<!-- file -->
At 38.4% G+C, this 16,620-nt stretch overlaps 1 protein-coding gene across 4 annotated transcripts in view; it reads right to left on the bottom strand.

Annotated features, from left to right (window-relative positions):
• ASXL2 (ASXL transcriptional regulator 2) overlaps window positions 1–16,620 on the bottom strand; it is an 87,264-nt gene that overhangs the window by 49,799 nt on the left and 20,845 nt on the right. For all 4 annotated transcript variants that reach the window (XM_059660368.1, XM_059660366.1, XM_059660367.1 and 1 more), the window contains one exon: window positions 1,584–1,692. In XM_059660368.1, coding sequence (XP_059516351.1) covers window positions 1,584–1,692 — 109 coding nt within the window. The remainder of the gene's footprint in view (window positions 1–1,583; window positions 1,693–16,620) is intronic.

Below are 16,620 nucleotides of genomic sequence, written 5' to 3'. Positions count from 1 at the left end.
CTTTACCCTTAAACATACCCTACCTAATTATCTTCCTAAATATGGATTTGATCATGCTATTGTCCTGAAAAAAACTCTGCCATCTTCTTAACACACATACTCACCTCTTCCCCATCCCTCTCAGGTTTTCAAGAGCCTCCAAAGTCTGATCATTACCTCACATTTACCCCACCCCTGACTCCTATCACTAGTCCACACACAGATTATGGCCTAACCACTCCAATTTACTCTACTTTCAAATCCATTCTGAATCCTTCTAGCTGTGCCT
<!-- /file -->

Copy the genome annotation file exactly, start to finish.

At 38.4% G+C, this 16,620-nt stretch overlaps 1 protein-coding gene across 4 annotated transcripts in view; it reads right to left on the bottom strand.

Annotated features, from left to right (window-relative positions):
• ASXL2 (ASXL transcriptional regulator 2) overlaps window positions 1–16,620 on the bottom strand; it is an 87,264-nt gene that overhangs the window by 49,799 nt on the left and 20,845 nt on the right. For all 4 annotated transcript variants that reach the window (XM_059660368.1, XM_059660366.1, XM_059660367.1 and 1 more), the window contains one exon: window positions 1,584–1,692. In XM_059660368.1, coding sequence (XP_059516351.1) covers window positions 1,584–1,692 — 109 coding nt within the window. The remainder of the gene's footprint in view (window positions 1–1,583; window positions 1,693–16,620) is intronic.

Below are 16,620 nucleotides of genomic sequence, written 5' to 3'. Positions count from 1 at the left end.
CTTTACCCTTAAACATACCCTACCTAATTATCTTCCTAAATATGGATTTGATCATGCTATTGTCCTGAAAAAAACTCTGCCATCTTCTTAACACACATACTCACCTCTTCCCCATCCCTCTCAGGTTTTCAAGAGCCTCCAAAGTCTGATCATTACCTCACATTTACCCCACCCCTGACTCCTATCACTAGTCCACACACAGATTATGGCCTAACCACTCCAATTTACTCTACTTTCAAATCCATTCTGAATCCTTCTAGCTGTGCCT